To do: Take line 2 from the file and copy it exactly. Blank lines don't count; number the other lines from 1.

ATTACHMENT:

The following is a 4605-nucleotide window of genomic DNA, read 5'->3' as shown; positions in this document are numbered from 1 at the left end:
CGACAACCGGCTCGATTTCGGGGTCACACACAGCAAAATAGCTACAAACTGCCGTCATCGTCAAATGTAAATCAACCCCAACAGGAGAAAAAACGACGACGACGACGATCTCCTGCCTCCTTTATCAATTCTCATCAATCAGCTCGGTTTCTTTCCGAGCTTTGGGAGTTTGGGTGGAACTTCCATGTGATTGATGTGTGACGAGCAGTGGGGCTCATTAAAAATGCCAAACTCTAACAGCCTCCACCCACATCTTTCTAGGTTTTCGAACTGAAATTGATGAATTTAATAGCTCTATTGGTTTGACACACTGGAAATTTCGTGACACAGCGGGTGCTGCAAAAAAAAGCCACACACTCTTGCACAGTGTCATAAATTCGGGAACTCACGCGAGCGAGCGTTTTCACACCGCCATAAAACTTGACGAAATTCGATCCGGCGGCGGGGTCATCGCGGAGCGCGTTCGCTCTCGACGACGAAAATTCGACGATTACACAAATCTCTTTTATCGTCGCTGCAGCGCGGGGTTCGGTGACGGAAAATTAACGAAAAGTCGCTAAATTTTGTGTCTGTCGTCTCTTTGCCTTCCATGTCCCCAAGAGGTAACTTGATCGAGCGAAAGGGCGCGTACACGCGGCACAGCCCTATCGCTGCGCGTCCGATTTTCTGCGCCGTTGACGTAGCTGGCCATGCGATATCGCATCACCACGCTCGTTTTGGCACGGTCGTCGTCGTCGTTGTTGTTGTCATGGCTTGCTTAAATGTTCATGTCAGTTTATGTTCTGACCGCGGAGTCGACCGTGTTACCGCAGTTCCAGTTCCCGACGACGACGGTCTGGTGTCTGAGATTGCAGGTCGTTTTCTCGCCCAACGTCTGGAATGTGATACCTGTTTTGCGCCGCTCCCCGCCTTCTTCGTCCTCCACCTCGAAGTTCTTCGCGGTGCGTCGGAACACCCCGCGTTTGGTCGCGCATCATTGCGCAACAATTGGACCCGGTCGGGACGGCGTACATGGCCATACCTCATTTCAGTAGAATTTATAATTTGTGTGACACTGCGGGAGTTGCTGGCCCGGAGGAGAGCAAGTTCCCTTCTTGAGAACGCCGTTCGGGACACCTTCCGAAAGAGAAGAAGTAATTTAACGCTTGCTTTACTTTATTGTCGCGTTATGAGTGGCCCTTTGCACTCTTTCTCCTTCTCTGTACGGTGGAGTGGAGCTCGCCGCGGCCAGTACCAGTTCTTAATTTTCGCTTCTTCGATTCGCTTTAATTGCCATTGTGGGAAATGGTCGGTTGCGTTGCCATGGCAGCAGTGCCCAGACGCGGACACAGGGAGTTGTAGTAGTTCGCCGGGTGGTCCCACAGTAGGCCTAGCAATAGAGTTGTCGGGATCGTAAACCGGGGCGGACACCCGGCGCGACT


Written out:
CGACAACCGGCTCGATTTCGGGGTCACACACAGCAAAATAGCTACAAACTGCCGTCATCGTCAAATGTAAATCAACCCCAACAGGAGAAAAAACGACGACGACGACGATCTCCTGCCTCCTTTATCAATTCTCATCAATCAGCTCGGTTTCTTTCCGAGCTTTGGGAGTTTGGGTGGAACTTCCATGTGATTGATGTGTGACGAGCAGTGGGGCTCATTAAAAATGCCAAACTCTAACAGCCTCCACCCACATCTTTCTAGGTTTTCGAACTGAAATTGATGAATTTAATAGCTCTATTGGTTTGACACACTGGAAATTTCGTGACACAGCGGGTGCTGCAAAAAAAAGCCACACACTCTTGCACAGTGTCATAAATTCGGGAACTCACGCGAGCGAGCGTTTTCACACCGCCATAAAACTTGACGAAATTCGATCCGGCGGCGGGGTCATCGCGGAGCGCGTTCGCTCTCGACGACGAAAATTCGACGATTACACAAATCTCTTTTATCGTCGCTGCAGCGCGGGGTTCGGTGACGGAAAATTAACGAAAAGTCGCTAAATTTTGTGTCTGTCGTCTCTTTGCCTTCCATGTCCCCAAGAGGTAACTTGATCGAGCGAAAGGGCGCGTACACGCGGCACAGCCCTATCGCTGCGCGTCCGATTTTCTGCGCCGTTGACGTAGCTGGCCATGCGATATCGCATCACCACGCTCGTTTTGGCACGGTCGTCGTCGTCGTTGTTGTTGTCATGGCTTGCTTAAATGTTCATGTCAGTTTATGTTCTGACCGCGGAGTCGACCGTGTTACCGCAGTTCCAGTTCCCGACGACGACGGTCTGGTGTCTGAGATTGCAGGTCGTTTTCTCGCCCAACGTCTGGAATGTGATACCTGTTTTGCGCCGCTCCCCGCCTTCTTCGTCCTCCACCTCGAAGTTCTTCGCGGTGCGTCGGAACACCCCGCGTTTGGTCGCGCATCATTGCGCAACAATTGGACCCGGTCGGGACGGCGTACATGGCCATACCTCATTTCAGTAGAATTTATAATTTGTGTGACACTGCGGGAGTTGCTGGCCCGGAGGAGAGCAAGTTCCCTTCTTGAGAACGCCGTTCGGGACACCTTCCGAAAGAGAAGAAGTAATTTAACGCTTGCTTTACTTTATTGTCGCGTTATGAGTGGCCCTTTGCACTCTTTCTCCTTCTCTGTACGGTGGAGTGGAGCTCGCCGCGGCCAGTACCAGTTCTTAATTTTCGCTTCTTCGATTCGCTTTAATTGCCATTGTGGGAAATGGTCGGTTGCGTTGCCATGGCAGCAGTGCCCAGACGCGGACACAGGGAGTTGTAGTAGTTCGCCGGGTGGTCCCACAGTAGGCCTAGCAATAGAGTTGTCGGGATCGTAAACCGGGGCGGACACCCGGCGCGACT